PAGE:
I don't agree with Palin on a lot of things, but she's not as toxic as people want to make her out to be.  Her appeal to the real base of the Republican Party, not the so-called conservative elite and pundits who think they can still call the shots in the party, is what will be bring McCain over the top in the end.


    As a McCain supporter. . . (5.00 / 1) (#10)
    by LarryInNYC on Mon Sep 29, 2008 at 09:36:27 AM EST
    Her appeal to the real base of the Republican Party, not the so-called conservative elite and pundits who think they can still call the shots in the party, is what will be bring McCain over the top in the end.

    you probably need to keep telling yourself that.  And, it's true, she certainly energizers the clinic blockading wing of the Republican Party.

    But for independents, and even for Republicans (even conservative Republicans) who are at this point in history more interested in competent government, her selection is an indicator of the miserable job McCain would do running the government.

    Palin is George Bush distilled.  Sure, 26% of the country still likes Bush, so Palin has a built in enthusiastic following of tens of millions of people.  By 26% doth not a majority make, especially when energizing them involves doing something that alienates most of the rest of the population.


    I'm not buying (5.00 / 0) (#19)
    by Howard Zinn on Mon Sep 29, 2008 at 02:16:49 PM EST
    your comparison between those who thought Katie Couric did a good job w/Palin and those who thought she was a bad choice for lead anchor.

    Surely one could be seen as a good interviewer and not necessarily a good lead anchor.  The reverse could also be true.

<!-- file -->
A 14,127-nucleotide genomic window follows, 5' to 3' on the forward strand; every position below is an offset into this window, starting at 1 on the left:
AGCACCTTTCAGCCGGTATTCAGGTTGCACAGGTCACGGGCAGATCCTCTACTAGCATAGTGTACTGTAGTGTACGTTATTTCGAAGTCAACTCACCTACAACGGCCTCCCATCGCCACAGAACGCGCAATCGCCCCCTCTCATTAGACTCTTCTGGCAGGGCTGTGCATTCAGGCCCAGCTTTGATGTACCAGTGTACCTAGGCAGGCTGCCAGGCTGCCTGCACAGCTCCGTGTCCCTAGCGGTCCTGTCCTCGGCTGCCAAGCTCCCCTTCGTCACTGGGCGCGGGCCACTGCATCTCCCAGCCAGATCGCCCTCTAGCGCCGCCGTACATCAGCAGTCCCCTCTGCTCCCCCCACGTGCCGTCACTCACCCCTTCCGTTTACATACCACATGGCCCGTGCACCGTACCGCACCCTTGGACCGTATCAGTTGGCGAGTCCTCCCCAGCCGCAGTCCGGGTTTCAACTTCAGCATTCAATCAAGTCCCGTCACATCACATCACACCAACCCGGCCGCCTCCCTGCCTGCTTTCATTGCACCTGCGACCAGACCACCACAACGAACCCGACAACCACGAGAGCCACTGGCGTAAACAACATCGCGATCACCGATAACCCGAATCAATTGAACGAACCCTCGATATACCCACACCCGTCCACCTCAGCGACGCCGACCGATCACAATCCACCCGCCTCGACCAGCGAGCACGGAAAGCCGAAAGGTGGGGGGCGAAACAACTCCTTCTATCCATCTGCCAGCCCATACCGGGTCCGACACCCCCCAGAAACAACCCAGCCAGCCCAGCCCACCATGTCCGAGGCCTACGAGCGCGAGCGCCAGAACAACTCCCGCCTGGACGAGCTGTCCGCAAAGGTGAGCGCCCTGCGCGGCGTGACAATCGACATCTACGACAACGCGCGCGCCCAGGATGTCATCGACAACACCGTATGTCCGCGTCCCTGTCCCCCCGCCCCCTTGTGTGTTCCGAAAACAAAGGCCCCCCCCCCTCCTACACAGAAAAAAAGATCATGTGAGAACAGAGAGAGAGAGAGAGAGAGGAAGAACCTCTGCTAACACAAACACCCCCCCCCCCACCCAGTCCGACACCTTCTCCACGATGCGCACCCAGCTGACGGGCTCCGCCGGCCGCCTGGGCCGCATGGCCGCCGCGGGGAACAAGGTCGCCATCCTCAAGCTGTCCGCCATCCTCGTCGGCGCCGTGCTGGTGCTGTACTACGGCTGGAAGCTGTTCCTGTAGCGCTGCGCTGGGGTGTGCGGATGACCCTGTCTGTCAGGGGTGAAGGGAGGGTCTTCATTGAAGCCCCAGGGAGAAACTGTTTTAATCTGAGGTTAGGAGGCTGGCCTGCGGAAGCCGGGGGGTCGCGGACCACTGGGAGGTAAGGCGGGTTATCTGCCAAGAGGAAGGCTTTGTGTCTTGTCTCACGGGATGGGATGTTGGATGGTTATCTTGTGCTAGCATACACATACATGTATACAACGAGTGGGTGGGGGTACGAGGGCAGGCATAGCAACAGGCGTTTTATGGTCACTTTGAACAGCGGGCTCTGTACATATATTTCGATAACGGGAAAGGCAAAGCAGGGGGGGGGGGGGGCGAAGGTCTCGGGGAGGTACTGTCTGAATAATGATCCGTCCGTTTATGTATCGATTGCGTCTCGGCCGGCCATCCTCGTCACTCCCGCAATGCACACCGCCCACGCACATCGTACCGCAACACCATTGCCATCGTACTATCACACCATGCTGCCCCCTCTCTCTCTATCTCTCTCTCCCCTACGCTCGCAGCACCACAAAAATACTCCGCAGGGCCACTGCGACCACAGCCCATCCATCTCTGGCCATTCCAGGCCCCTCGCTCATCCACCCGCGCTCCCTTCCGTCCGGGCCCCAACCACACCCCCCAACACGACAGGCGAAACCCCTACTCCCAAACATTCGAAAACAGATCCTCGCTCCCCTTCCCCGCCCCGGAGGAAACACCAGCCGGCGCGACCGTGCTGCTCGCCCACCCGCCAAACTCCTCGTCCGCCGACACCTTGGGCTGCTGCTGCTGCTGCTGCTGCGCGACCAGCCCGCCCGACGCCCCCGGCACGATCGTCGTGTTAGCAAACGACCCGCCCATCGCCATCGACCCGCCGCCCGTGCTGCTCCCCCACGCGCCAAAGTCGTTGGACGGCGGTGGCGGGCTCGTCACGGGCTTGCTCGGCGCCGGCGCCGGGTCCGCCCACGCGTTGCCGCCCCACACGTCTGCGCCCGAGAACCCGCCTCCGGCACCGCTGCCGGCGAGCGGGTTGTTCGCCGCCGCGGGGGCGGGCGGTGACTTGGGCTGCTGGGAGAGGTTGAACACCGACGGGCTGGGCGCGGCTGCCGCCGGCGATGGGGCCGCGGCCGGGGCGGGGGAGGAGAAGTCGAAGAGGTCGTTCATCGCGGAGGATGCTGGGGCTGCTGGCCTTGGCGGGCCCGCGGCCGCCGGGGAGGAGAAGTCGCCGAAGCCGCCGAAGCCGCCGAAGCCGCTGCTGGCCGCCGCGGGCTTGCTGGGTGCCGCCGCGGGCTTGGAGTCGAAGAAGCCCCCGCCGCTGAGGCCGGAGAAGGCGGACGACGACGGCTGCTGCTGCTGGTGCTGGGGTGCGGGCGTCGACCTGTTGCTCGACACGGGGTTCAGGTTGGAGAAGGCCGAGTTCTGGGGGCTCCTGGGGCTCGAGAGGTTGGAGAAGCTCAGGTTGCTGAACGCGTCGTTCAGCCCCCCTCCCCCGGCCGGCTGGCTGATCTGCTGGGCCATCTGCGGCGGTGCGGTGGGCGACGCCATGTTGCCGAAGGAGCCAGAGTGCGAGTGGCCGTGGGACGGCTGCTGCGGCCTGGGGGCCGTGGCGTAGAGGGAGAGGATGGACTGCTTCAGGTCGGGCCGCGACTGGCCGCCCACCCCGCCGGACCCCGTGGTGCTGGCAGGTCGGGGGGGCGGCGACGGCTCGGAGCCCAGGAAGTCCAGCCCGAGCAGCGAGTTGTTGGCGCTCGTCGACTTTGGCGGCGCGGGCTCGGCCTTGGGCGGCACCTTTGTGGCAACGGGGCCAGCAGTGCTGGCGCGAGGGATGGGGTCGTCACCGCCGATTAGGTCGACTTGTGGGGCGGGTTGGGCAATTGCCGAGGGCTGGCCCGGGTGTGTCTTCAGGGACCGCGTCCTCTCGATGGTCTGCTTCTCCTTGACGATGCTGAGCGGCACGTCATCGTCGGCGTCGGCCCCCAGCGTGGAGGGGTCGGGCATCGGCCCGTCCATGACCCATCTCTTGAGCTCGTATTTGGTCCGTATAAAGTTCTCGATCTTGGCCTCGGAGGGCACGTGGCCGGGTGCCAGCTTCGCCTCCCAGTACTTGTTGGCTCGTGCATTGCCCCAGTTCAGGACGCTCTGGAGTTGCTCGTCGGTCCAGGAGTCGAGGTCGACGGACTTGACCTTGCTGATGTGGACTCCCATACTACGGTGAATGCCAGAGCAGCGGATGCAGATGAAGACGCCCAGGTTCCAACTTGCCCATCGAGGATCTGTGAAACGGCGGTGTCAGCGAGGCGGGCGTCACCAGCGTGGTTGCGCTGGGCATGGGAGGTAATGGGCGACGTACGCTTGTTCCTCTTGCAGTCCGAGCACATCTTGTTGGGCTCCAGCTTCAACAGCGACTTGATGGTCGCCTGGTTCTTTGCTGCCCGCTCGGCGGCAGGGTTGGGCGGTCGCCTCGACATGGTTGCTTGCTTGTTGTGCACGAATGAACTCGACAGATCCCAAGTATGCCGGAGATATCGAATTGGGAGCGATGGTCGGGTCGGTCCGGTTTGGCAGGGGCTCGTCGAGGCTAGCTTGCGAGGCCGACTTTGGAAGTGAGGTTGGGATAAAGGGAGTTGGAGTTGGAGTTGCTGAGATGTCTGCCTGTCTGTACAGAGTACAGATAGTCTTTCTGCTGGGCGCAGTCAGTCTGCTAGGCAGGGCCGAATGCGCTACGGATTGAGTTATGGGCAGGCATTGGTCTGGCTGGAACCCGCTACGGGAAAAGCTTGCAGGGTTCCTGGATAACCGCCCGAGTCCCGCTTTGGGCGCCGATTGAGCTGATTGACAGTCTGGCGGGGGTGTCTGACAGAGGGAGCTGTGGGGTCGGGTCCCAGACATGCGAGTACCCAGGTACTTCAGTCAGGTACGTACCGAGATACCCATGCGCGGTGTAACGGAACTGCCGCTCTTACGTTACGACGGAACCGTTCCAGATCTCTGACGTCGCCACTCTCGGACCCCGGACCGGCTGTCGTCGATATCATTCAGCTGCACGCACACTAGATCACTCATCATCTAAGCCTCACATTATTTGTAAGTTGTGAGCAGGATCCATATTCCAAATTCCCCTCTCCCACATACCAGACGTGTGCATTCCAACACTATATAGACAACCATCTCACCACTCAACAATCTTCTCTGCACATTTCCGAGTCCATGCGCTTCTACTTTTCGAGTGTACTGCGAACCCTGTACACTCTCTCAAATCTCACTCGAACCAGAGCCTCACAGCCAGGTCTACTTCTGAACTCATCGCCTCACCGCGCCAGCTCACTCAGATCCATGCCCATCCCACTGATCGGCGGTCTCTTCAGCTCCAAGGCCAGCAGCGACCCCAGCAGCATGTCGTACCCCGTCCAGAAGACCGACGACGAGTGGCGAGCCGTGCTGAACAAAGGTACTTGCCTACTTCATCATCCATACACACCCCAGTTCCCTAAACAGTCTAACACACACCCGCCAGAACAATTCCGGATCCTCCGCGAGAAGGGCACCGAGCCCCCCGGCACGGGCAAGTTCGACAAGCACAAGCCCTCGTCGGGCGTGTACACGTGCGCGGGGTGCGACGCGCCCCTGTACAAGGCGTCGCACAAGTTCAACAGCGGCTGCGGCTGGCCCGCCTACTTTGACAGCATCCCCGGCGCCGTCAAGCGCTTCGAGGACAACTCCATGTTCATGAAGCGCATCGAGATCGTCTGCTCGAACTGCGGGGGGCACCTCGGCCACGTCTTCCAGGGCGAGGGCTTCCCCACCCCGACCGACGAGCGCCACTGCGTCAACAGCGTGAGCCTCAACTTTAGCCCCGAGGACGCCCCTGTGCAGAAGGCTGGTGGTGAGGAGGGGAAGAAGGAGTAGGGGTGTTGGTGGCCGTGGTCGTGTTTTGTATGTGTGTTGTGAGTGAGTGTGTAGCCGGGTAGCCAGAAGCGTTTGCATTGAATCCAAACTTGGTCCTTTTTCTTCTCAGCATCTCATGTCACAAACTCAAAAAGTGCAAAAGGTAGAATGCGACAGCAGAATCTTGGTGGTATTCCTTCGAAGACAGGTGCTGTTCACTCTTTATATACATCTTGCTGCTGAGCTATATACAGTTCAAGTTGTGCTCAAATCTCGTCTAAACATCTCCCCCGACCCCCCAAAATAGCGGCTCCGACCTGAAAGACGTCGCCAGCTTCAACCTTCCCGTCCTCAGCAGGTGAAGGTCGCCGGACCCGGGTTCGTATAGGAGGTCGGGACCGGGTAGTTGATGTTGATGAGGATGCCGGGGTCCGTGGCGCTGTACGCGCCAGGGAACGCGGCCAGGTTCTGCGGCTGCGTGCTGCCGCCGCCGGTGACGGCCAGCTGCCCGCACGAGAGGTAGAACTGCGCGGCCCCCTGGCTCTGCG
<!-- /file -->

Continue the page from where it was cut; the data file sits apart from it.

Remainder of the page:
Also, surely not all of those who think Couric did a good interview w/Palin also thought that Couric was a bad choice for lead anchor.

    Just too many holes in the ol' logic to support your claim.


    Ras posted late this morning (none / 0) (#7)
    by rdandrea on Mon Sep 29, 2008 at 09:12:55 AM EST
    8:00 instead of 7:30 Mountain time.

    Obama 50, McCain 45

    Oops (none / 0) (#8)
    by rdandrea on Mon Sep 29, 2008 at 09:13:29 AM EST
    Didn't see you already had it.

    Essentially unchanged, then (none / 0) (#11)
    by Cream City on Mon Sep 29, 2008 at 10:08:11 AM EST
    from 50-44 yesterday.

    Battleground Poll can be flawed (none / 0) (#12)
    by Cream City on Mon Sep 29, 2008 at 10:41:01 AM EST
    in the swing state of Wisconsin, where by law, if we ask -- and we know to do so -- the name of the sponsoring organization (and its address and treasurer also must revealed), the interview is terminated and tossed.  

    Battleground does try to weasel about it, or as it puts it in instructions for Wisconsin: "If the respondent asks during the course of the interview, please tell them [sic] that you will give them the information at the end.  If they [sic] insist, and will go no further with the interview until you divulge, give them [sic] the information and terminate the interview.  You cannot allow an interview to continue once the respondent has been told who is sponsoring it."

    I have not found similar instructions by all polls, and in some cases, my spouse and I and others we know have been refused the info required by law -- and have had pollsters try to continue the interviews (in those cases, we are the ones who terminate them).